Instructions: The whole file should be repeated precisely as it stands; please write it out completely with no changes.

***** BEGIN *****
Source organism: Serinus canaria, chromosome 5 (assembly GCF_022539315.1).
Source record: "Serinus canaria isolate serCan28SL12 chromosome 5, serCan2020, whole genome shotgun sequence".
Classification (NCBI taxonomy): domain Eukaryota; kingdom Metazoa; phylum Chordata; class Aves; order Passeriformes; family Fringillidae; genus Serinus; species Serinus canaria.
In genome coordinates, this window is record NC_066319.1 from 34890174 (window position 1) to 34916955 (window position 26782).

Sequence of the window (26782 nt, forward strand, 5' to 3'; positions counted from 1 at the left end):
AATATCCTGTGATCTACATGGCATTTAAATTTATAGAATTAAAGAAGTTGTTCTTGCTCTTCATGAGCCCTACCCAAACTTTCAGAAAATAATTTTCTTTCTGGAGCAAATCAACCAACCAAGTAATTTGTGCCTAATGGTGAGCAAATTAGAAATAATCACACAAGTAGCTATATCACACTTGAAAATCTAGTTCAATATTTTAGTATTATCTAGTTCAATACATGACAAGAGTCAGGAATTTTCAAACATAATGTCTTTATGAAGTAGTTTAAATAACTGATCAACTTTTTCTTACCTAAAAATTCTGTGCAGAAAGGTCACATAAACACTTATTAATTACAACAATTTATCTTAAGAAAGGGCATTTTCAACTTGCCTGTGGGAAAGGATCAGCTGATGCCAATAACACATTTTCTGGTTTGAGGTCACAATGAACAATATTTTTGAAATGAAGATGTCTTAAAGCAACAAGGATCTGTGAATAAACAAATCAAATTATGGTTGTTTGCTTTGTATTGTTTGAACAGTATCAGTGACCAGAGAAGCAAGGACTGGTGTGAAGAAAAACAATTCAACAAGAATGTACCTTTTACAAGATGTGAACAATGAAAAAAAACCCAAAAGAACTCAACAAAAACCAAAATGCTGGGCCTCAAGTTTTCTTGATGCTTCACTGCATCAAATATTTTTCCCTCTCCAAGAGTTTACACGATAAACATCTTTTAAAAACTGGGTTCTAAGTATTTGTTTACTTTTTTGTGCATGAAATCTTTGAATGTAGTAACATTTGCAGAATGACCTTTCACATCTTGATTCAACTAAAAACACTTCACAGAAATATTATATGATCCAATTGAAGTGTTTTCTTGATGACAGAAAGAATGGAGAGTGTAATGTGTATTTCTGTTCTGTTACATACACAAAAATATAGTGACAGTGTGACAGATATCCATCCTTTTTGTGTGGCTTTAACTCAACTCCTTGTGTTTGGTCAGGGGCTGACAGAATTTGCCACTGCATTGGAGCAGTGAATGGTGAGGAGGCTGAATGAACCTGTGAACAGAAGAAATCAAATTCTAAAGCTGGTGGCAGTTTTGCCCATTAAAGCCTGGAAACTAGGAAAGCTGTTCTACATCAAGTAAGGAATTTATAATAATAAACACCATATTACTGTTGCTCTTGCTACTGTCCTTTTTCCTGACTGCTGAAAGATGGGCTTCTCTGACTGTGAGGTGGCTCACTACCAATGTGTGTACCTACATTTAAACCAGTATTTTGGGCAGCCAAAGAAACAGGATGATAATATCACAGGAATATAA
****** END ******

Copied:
Source organism: Serinus canaria, chromosome 5 (assembly GCF_022539315.1).
Source record: "Serinus canaria isolate serCan28SL12 chromosome 5, serCan2020, whole genome shotgun sequence".
Classification (NCBI taxonomy): domain Eukaryota; kingdom Metazoa; phylum Chordata; class Aves; order Passeriformes; family Fringillidae; genus Serinus; species Serinus canaria.
In genome coordinates, this window is record NC_066319.1 from 34890174 (window position 1) to 34916955 (window position 26782).

Sequence of the window (26782 nt, forward strand, 5' to 3'; positions counted from 1 at the left end):
AATATCCTGTGATCTACATGGCATTTAAATTTATAGAATTAAAGAAGTTGTTCTTGCTCTTCATGAGCCCTACCCAAACTTTCAGAAAATAATTTTCTTTCTGGAGCAAATCAACCAACCAAGTAATTTGTGCCTAATGGTGAGCAAATTAGAAATAATCACACAAGTAGCTATATCACACTTGAAAATCTAGTTCAATATTTTAGTATTATCTAGTTCAATACATGACAAGAGTCAGGAATTTTCAAACATAATGTCTTTATGAAGTAGTTTAAATAACTGATCAACTTTTTCTTACCTAAAAATTCTGTGCAGAAAGGTCACATAAACACTTATTAATTACAACAATTTATCTTAAGAAAGGGCATTTTCAACTTGCCTGTGGGAAAGGATCAGCTGATGCCAATAACACATTTTCTGGTTTGAGGTCACAATGAACAATATTTTTGAAATGAAGATGTCTTAAAGCAACAAGGATCTGTGAATAAACAAATCAAATTATGGTTGTTTGCTTTGTATTGTTTGAACAGTATCAGTGACCAGAGAAGCAAGGACTGGTGTGAAGAAAAACAATTCAACAAGAATGTACCTTTTACAAGATGTGAACAATGAAAAAAAACCCAAAAGAACTCAACAAAAACCAAAATGCTGGGCCTCAAGTTTTCTTGATGCTTCACTGCATCAAATATTTTTCCCTCTCCAAGAGTTTACACGATAAACATCTTTTAAAAACTGGGTTCTAAGTATTTGTTTACTTTTTTGTGCATGAAATCTTTGAATGTAGTAACATTTGCAGAATGACCTTTCACATCTTGATTCAACTAAAAACACTTCACAGAAATATTATATGATCCAATTGAAGTGTTTTCTTGATGACAGAAAGAATGGAGAGTGTAATGTGTATTTCTGTTCTGTTACATACACAAAAATATAGTGACAGTGTGACAGATATCCATCCTTTTTGTGTGGCTTTAACTCAACTCCTTGTGTTTGGTCAGGGGCTGACAGAATTTGCCACTGCATTGGAGCAGTGAATGGTGAGGAGGCTGAATGAACCTGTGAACAGAAGAAATCAAATTCTAAAGCTGGTGGCAGTTTTGCCCATTAAAGCCTGGAAACTAGGAAAGCTGTTCTACATCAAGTAAGGAATTTATAATAATAAACACCATATTACTGTTGCTCTTGCTACTGTCCTTTTTCCTGACTGCTGAAAGATGGGCTTCTCTGACTGTGAGGTGGCTCACTACCAATGTGTGTACCTACATTTAAACCAGTATTTTGGGCAGCCAAAGAAACAGGATGATAATATCACAGGAATATAA